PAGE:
Facebook Ad Targeting Violates Privacy


Facebook employees work at the company’s new campus in Menlo Park. Facebook recently went public, allowing investors to purchase stock in the company.

Katie Hoskins, Staff Writer

On Feb. 1, the social networking site Facebook filed for an initial public offering (IPO), meaning that, for the first time, investors can buy stock in the company. According to The Wall Street Journal, the company’s estimated value will be between $75 and $100 billion when it opens this spring. While Facebook’s popularity and high revenues would indicate a financially profitable future, concerns must be raised over the fact that a significant portion of Facebook’s revenue comes from selling users’ personal information to advertisers. In other words, Facebook is violating our privacy for money.

Facebook makes most of its money by selling ad space to outside businesses that target their ads to users with certain interests, apps, and activities. According to the company’s recently filed S-1 form, 84 percent of Facebook’s revenue in 2011 came from advertising. When an outside business creates an ad for Facebook, they have the option of using an ad targeting system and can choose to specifically send their ad based on gender, age, birthday, interests, likes, and friends’ likes that users associate with their profiles.

This system of ad targeting is why advertisers are so interested in buying space on Facebook. Businesses see the millions of people that log into Facebook every day as a sea of prospective customers. What’s more, Facebook designers have learned to harness the personal information that users provide as a way of persuading businesses to buy ad space. The information that people originally intend as facts about themselves for friends and colleagues to see are used as a means of profit for Facebook advertisers. Facebook is literally using your information to convince businesses to give them more money, and it’s working.

Similarly, Google also uses your personal information and internet activity to increase their advertising profit, which in 2011 amounted to about 96 percent of their total revenue. However, Google has been around longer than Facebook and has had time to develop a much more in-depth targeting system that utilizes everything you do throughout the browser.  When you “Google” something, Google keeps track of that query and uses it to find ads that might be of interest to you. For example, if you search “anxiety” or “stress” in the Google search bar, you are likely going to see ads for stress relief medications in the future.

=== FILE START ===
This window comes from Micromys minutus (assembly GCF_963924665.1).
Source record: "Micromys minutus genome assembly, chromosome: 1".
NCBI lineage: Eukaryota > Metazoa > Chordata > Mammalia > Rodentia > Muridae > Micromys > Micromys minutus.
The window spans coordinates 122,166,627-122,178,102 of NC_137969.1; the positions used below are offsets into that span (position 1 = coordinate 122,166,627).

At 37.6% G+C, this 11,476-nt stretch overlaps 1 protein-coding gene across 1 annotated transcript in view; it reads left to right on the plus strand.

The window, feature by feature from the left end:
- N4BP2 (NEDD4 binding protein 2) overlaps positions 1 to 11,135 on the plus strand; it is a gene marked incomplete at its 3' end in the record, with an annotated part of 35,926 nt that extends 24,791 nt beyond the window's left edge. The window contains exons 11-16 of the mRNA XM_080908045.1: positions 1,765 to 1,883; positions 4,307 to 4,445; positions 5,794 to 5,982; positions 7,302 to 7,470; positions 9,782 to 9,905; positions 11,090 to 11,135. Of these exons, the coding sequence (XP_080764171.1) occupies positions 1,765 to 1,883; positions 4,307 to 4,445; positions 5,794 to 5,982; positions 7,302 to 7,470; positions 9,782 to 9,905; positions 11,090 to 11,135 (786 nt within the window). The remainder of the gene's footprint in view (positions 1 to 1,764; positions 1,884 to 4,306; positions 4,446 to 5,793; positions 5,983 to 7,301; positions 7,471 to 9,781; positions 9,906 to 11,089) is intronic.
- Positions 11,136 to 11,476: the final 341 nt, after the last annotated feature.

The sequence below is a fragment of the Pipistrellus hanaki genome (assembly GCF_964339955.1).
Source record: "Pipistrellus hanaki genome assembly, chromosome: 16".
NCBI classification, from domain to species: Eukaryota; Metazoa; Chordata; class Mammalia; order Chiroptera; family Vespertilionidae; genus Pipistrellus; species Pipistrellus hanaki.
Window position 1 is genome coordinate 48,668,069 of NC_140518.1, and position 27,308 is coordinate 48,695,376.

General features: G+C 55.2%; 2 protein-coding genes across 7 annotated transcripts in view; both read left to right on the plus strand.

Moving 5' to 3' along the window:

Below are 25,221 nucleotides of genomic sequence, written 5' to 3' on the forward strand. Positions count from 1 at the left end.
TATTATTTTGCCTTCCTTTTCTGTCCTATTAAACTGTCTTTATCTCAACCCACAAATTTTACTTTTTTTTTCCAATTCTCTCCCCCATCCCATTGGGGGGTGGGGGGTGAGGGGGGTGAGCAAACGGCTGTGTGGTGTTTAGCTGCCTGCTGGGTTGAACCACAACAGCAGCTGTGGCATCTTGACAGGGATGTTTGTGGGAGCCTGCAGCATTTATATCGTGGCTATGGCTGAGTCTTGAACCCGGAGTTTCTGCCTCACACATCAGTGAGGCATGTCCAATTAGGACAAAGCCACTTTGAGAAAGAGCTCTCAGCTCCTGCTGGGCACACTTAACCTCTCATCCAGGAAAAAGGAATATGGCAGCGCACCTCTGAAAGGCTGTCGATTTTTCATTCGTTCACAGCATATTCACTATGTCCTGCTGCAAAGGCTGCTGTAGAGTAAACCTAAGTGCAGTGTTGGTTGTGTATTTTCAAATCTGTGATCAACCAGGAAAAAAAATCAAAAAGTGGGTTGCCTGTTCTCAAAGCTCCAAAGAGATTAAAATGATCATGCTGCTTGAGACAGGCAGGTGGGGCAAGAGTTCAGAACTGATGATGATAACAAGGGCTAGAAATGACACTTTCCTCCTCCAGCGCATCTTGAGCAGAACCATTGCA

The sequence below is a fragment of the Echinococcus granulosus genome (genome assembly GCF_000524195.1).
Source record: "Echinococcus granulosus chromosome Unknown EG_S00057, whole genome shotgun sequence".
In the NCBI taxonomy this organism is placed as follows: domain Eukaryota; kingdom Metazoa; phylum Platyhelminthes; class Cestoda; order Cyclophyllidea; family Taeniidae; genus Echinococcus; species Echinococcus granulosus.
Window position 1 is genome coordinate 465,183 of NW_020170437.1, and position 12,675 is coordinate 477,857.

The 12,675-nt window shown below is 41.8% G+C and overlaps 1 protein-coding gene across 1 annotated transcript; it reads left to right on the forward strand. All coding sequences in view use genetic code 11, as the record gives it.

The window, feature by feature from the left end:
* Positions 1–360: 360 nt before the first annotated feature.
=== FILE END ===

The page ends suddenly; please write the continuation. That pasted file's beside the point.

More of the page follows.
This cyber stalking only increases from there. Every time you make one of these queries, Google records it in your “web history,” along with everything you clicked on from that search. When you agree to Google’s terms of use, you also give Google permission to track whom you email, which messages in your inbox you reply to or open, keywords you frequently use, and which messages you delete, archive, or rate. When Gmail scans incoming emails to check for viruses or bugs, it also looks for keywords that can be used to bring certain ads your way.

However, Google claims that this practice doesn’t violate any privacy concerns because an actual human being is not doing the scanning. This raises the question: which is worse, a bored person skimming emails looking for repeated words or a highly programmed computer that analyzes each word, keeping track of the frequencies, and using them to increase ad revenues?

The fact that Google computers scan every email that goes through user’s inboxes is a concerning activity. Gmail’s emailing services should be a way for people to communicate with one another, not a means of making money for the company that facilitates the emailing.